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Postcard from London

By John Martin

After two weeks of wall-to-wall Olympics coverage by the United Kingdom’s mass media, the usual seasonal news void has set in.

Making headlines this week is a story first featured in The Guardian that a dozen gay Church of England priests intend to write an open letter to the House of Bishops to ask the church to change its stance on same-sex marriage. Half of them intend to say they are already married to same-sex partners.

Guardian reporter Nicola Slawson wrote that the letter is “likely to reignite the heated debate on the issue, which has divided the church since same-sex marriages were legalised in England and Wales in March 2014.”

When Parliament approved legislation enabling same-sex marriage, the Church of England negotiated what at the time was called a “quadruple lock.” It effectively barred clergy from performing same-sex weddings and protected the church from potential legal challenges right up to the European Court.

When Archbishop Justin Welby visited his fellow primates and persuaded them to attend the Primates’ Meeting held in Canterbury in January, he could counter the critics by saying it was illegal for Church of England clergy to contract or officiate at a same-sex marriage.

The Rev. Andrew Foreshew-Cain of the Diocese of London is one of two high-profile priests who have defied church rules. So far it appears that no sanctions have been brought against him.

In another instance, the Rev. Canon Jeremy Pemberton was refused a licence when he was appointed as a hospital chaplain in the Diocese of Southwell and Nottingham. A legal challenge failed, although Pemberton says he will appeal.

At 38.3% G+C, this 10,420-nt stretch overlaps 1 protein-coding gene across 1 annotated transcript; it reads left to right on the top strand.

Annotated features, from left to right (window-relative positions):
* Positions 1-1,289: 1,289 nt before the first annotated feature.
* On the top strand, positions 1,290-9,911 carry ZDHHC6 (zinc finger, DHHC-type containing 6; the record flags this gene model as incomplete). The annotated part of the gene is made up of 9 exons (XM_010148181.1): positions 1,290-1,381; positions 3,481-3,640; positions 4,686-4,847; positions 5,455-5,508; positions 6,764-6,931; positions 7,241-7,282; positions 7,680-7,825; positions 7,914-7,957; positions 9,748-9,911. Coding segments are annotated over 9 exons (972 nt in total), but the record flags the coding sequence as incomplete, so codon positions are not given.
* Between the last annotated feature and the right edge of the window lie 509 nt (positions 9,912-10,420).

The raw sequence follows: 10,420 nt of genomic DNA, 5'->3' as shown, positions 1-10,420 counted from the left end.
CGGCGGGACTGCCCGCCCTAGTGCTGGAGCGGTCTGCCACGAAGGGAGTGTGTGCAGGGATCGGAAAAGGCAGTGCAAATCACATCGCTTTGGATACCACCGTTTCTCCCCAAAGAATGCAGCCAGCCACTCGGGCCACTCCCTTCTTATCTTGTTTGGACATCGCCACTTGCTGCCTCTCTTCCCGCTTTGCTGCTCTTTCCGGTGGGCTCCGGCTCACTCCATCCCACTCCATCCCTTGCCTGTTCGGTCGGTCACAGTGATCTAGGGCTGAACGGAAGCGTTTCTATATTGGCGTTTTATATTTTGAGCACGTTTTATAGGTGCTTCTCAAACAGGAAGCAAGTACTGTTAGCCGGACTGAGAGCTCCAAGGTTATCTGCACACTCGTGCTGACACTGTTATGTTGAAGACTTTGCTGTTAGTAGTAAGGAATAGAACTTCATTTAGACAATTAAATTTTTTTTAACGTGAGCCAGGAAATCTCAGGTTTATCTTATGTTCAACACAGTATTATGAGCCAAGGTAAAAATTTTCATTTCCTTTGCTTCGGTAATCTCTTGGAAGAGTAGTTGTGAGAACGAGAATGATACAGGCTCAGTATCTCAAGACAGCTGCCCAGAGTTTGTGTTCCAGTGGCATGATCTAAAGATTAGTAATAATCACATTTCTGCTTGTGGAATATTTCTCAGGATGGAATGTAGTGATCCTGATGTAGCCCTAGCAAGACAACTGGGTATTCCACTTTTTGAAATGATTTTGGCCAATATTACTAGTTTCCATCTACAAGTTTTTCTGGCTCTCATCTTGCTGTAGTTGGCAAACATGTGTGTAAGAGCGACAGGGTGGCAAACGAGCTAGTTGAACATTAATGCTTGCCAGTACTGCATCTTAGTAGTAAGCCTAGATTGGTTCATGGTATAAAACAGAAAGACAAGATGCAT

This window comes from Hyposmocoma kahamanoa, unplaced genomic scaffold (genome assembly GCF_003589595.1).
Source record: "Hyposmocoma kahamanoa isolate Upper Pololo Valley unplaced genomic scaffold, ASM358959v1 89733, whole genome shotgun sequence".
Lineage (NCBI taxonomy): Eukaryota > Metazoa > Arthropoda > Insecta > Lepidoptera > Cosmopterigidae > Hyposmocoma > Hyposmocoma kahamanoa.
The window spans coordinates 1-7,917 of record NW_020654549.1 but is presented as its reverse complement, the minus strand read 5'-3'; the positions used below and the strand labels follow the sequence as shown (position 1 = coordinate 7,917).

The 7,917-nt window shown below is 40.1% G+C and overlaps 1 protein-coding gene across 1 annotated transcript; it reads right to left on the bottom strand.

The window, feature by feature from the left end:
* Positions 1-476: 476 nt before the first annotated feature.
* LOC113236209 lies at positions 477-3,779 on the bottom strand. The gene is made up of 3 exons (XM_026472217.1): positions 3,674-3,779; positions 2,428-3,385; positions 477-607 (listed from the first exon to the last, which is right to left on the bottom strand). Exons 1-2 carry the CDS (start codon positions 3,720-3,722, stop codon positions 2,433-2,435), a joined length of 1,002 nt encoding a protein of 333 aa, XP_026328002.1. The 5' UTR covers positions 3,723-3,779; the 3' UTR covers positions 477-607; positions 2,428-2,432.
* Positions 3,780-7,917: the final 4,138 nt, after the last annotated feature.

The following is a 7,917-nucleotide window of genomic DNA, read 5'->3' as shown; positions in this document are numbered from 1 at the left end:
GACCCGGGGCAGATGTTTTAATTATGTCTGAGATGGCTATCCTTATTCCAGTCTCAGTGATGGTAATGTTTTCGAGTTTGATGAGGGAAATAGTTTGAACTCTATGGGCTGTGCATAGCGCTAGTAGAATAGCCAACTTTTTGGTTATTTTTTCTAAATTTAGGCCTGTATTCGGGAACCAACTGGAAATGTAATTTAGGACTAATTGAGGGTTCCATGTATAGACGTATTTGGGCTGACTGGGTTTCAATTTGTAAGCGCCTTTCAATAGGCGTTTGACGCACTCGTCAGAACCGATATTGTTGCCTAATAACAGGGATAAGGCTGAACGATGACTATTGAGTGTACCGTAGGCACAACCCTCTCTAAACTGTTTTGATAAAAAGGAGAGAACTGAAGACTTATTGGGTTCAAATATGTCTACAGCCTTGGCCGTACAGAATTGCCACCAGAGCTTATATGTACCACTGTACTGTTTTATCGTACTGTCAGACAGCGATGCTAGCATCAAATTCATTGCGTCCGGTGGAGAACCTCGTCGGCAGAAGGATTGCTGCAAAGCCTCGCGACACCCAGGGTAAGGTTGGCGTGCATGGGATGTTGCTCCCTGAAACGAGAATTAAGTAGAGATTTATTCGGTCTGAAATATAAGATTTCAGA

Both of these instances appear to weaken Archbishop Welby’s bargaining power in the Anglican Communion, not least because he has asked primates to plan on attending another meeting next year.

Closer to home, the Church of England has engaged in Shared Conversations based on the principle of “good disagreement.” There were regional conversations, and General Synod’s summer sessions featured two and a half days of executive sessions. A report from these sessions will go to the College of Bishops.

It’s clear that peace did not break out. Members who hold a traditional view of marriage say that theological and exegetical presentations in Shared Conversations were poor and far from convincing. There were complaints that moderators cut short discussion on important issues. There are calls for more theological work to be done.

For the liberal-minded, the obvious and straightforward solution would be some sort of mixed economy, what for many years has been called “local option” in the United States. That appears to be unacceptable to a majority of General Synod members. For them it would signal an abandonment of the traditional theology that marriage is between a man and a woman. Many will never concede this.

Some of them say the best option for the Church of England is to affirm its traditional stance. This, they suggest, would risk the loss of a relatively small number of clergy compared to the numbers of clergy and lay people who would leave if same-sex marriage carried the day.

For now, the quadruple lock makes the open letter something less than the beginning of a revolution.

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